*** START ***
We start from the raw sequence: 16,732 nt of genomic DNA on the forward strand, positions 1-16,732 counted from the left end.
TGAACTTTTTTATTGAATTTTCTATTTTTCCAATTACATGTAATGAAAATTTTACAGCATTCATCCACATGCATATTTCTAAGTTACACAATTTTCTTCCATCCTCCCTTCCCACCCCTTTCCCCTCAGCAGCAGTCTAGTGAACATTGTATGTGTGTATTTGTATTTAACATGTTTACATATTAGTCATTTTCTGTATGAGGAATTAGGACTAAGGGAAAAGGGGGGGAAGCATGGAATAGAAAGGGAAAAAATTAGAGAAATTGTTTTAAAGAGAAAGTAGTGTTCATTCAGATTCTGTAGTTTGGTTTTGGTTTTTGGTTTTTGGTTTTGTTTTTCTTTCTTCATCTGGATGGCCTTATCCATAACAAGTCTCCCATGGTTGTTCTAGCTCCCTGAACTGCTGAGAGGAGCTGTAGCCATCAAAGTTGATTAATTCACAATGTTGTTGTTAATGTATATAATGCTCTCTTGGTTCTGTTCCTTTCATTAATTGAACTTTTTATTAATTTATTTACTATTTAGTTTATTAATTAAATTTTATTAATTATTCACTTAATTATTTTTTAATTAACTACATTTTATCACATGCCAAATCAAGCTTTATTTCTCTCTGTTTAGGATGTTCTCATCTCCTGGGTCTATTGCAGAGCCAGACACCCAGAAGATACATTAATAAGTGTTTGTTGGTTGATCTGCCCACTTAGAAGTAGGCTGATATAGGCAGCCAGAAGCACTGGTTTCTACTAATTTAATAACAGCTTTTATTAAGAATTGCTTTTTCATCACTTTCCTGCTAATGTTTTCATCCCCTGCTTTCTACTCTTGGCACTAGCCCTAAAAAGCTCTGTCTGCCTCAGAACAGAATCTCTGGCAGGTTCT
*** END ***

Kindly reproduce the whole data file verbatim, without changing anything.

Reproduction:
We start from the raw sequence: 16,732 nt of genomic DNA on the forward strand, positions 1-16,732 counted from the left end.
TGAACTTTTTTATTGAATTTTCTATTTTTCCAATTACATGTAATGAAAATTTTACAGCATTCATCCACATGCATATTTCTAAGTTACACAATTTTCTTCCATCCTCCCTTCCCACCCCTTTCCCCTCAGCAGCAGTCTAGTGAACATTGTATGTGTGTATTTGTATTTAACATGTTTACATATTAGTCATTTTCTGTATGAGGAATTAGGACTAAGGGAAAAGGGGGGGAAGCATGGAATAGAAAGGGAAAAAATTAGAGAAATTGTTTTAAAGAGAAAGTAGTGTTCATTCAGATTCTGTAGTTTGGTTTTGGTTTTTGGTTTTTGGTTTTGTTTTTCTTTCTTCATCTGGATGGCCTTATCCATAACAAGTCTCCCATGGTTGTTCTAGCTCCCTGAACTGCTGAGAGGAGCTGTAGCCATCAAAGTTGATTAATTCACAATGTTGTTGTTAATGTATATAATGCTCTCTTGGTTCTGTTCCTTTCATTAATTGAACTTTTTATTAATTTATTTACTATTTAGTTTATTAATTAAATTTTATTAATTATTCACTTAATTATTTTTTAATTAACTACATTTTATCACATGCCAAATCAAGCTTTATTTCTCTCTGTTTAGGATGTTCTCATCTCCTGGGTCTATTGCAGAGCCAGACACCCAGAAGATACATTAATAAGTGTTTGTTGGTTGATCTGCCCACTTAGAAGTAGGCTGATATAGGCAGCCAGAAGCACTGGTTTCTACTAATTTAATAACAGCTTTTATTAAGAATTGCTTTTTCATCACTTTCCTGCTAATGTTTTCATCCCCTGCTTTCTACTCTTGGCACTAGCCCTAAAAAGCTCTGTCTGCCTCAGAACAGAATCTCTGGCAGGTTCT